Gold, the SDR and BRICS

Alasdair Macleod
23 April 2015

Last Monday there was a meeting in Washington hosted by the Official Monetary and Financial Institutions Forum (OMFIF) to discuss the future relationship, if any, of gold with the Special Drawing Rights[1] (SDR). Also on the agenda was the inclusion of the Chinese renminbi, which seems certain to be included in the SDR basket in this year’s revision, assuming that the United States doesn’t try to block it.

This is not the first time the subject has come up. OMFIF’s chairman, Lord Desai wrote a paper about it after the last Washington meeting on gold and the SDR exactly four years ago. The inclusion of the renminbi in the SDR was rejected in 2010 because of inadequate liquidity and is due to be reconsidered this year.

Desai pointed out in his paper that there are difficulties when it comes to including gold, because (and I think this is what he was trying to say) none of the SDR’s paper constituents are convertible into gold, but gold’s inclusion in the SDR would make them convertible through the back door. However, Desai seemed keen to re-examine the case for gold.

It should be pointed out that if gold is included in SDRs the arrangement cannot be long-lasting so long as the major central banks insist on printing money as an economic cure-all. However, China’s position with respect to gold and her own currency could be a different matter.

The Chinese government has almost certainly accumulated large amounts of gold yet to be included in her reserves, and she has also encouraged her own citizens to own gold as well. We can therefore be certain that China sees a monetary role for gold while at the same time she is pushing for the renminbi to be included in the SDR basket. There is no doubt, if you read the IMF papers from the last SDR review in 2010 that the renminbi does now fulfil the criteria for inclusion today. So the question then is will the advanced nations, which dominate the IMF’s membership, permit the renminbi’s inclusion, and will the US, which has dragged its heels on giving China and the other BRICS nations a greater shareholding in the IMF, relent and permit these reforms, which were accepted by the other members back in 2010?

The Americans’ blocking of reform signals her desire to preserve the dollar’s hegemony; but given she lost out spectacularly over the creation of the Asian Infrastructure Investment Bank, IMF reform could become the next serious threat to the dollar’s dominance. And if America does not back down over the IMF and the SDR, she will have no fall-back position; China on the other hand still has some aces up her sleeve.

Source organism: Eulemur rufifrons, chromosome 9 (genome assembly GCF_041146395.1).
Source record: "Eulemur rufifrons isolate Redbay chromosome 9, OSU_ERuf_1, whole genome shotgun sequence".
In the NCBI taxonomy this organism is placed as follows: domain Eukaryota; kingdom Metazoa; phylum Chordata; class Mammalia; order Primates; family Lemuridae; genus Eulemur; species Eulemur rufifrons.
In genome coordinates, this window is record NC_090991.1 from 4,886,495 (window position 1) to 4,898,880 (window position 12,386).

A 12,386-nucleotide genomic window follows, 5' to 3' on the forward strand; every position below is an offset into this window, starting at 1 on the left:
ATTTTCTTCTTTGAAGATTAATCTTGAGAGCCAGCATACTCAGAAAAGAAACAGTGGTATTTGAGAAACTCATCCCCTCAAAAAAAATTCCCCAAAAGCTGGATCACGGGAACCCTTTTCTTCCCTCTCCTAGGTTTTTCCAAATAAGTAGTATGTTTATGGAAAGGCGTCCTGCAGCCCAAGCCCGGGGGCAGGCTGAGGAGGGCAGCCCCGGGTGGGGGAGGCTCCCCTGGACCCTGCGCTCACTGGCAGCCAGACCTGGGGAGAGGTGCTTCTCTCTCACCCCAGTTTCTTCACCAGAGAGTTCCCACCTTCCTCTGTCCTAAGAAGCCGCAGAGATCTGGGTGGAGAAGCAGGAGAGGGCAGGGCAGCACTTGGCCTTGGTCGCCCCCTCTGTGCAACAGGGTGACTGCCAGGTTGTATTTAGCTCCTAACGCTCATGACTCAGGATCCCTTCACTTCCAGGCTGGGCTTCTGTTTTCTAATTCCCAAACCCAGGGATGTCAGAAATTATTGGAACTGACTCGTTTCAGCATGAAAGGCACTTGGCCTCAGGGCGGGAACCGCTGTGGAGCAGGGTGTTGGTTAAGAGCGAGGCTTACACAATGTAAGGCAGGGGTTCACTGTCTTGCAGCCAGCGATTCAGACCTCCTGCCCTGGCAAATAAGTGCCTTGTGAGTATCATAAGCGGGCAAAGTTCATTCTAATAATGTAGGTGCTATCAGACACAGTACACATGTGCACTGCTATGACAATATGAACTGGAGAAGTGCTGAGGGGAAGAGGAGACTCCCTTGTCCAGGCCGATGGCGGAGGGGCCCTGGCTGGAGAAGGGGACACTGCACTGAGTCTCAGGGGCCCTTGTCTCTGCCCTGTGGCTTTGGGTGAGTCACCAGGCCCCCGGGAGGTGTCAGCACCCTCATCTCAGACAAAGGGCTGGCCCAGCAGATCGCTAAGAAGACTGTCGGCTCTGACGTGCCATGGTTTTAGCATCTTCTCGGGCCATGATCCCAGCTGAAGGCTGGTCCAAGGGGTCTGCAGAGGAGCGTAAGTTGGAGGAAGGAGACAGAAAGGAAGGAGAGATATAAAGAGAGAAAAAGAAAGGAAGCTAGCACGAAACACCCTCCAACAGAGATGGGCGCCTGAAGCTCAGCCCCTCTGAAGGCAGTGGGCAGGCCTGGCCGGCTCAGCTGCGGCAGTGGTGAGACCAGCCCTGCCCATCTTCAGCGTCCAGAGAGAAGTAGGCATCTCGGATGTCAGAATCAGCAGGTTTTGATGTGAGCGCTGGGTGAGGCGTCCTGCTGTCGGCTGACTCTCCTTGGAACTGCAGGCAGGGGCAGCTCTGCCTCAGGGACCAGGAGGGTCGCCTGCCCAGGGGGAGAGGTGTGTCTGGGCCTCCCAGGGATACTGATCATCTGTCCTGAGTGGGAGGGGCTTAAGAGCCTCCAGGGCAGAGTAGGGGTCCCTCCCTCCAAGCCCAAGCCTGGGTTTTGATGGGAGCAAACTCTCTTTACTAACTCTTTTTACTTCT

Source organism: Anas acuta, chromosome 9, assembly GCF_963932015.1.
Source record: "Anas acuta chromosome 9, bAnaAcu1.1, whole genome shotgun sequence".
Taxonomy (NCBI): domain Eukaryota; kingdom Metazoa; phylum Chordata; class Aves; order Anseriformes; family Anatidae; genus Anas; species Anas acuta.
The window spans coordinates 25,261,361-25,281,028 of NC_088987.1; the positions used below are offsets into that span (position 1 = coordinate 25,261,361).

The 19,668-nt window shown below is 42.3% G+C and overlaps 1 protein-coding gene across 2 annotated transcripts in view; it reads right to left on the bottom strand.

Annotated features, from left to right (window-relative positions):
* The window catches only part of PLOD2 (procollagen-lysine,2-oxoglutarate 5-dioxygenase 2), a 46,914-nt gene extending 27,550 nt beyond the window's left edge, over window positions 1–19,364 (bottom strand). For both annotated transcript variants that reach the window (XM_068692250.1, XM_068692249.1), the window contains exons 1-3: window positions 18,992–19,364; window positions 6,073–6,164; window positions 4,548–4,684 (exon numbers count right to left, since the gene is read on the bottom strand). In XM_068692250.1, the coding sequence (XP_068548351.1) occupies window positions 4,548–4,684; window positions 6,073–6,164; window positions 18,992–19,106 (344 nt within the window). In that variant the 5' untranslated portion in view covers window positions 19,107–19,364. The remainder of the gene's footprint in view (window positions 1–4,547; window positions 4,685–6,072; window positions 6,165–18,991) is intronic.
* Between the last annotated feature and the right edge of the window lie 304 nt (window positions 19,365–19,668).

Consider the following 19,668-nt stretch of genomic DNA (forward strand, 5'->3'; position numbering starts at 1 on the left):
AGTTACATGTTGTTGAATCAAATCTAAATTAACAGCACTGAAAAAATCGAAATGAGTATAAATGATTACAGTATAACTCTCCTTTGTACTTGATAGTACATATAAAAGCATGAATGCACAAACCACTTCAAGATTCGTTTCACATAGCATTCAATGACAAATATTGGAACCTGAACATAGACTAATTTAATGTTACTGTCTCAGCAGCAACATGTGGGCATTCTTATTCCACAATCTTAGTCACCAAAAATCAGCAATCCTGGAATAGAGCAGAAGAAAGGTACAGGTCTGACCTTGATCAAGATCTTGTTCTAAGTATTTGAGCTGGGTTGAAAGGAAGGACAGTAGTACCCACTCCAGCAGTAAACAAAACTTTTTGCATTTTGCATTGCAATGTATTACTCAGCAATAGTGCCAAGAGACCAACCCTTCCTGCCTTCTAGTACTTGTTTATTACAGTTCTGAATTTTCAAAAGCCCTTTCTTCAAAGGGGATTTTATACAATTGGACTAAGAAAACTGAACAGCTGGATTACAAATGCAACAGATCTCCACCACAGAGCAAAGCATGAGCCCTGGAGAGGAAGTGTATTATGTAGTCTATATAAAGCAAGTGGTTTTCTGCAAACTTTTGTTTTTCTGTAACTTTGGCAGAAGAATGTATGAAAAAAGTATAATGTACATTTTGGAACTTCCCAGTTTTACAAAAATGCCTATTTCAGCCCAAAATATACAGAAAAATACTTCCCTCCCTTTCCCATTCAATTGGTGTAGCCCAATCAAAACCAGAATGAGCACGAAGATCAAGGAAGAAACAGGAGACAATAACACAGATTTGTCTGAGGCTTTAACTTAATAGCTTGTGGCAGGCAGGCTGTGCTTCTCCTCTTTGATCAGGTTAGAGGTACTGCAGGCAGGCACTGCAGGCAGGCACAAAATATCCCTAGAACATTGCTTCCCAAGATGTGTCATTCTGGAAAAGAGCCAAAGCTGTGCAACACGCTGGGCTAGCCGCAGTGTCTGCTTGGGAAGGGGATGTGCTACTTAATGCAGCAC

One of them is gold, and another is her role in a rival organisation established by the BRICS. The New Development Bank (NDB) is in the final stages of being set up, driven by frustration at America’s attempts to protect the dollar’s role and to keep the IMF as an exclusive club for advanced nations. Instead, the NDB could easily issue its own version of the SDR with the gold lining Desai referred to in his original paper.

The reason this would work is very simple. The BRICS members, unencumbered by the cost burden of modern welfare states could exercise the monetary restraint required to tie their currencies to gold, perhaps running a Bretton-Woods-style[2] gold-exchange arrangement between member central banks to stabilise their currencies.

However, the NDB would almost certainly want to see the gold price considerably higher if it is to play any part in a new rival to the SDR. Other BRICS members would be encouraged to make sure they have sufficient gold on board by selling US dollar reserves to buy gold, ahead of any decision to go ahead with a new super-currency.

It would appear the era of the dollar’s global domination as a reserve currency is coming to an end, and the stage is now being set for gold to be officially accepted as the ultimate reserve money once again, this time by the next generation of advanced nations.

[1] The SDR is an international reserve asset, created by the IMF in 1969 to supplement its member countries’ official reserves. Its value is based on a basket of four key international currencies, and SDRs can be exchanged for freely usable currencies. As of March 17, 2015, 204 billion SDRs were created and allocated to members (equivalent to about $280 billion).

[2] A now defunct system of monetary management that established the rules for commercial and financial relations among the world’s major industrial states. In 1971, the United States unilaterally terminated convertibility of the US dollar to gold, effectively bringing the Bretton Woods system to an end and rendering the dollar a fiat currency; many fixed currencies (such as the pound sterling, for example), also became free-floating at the same time.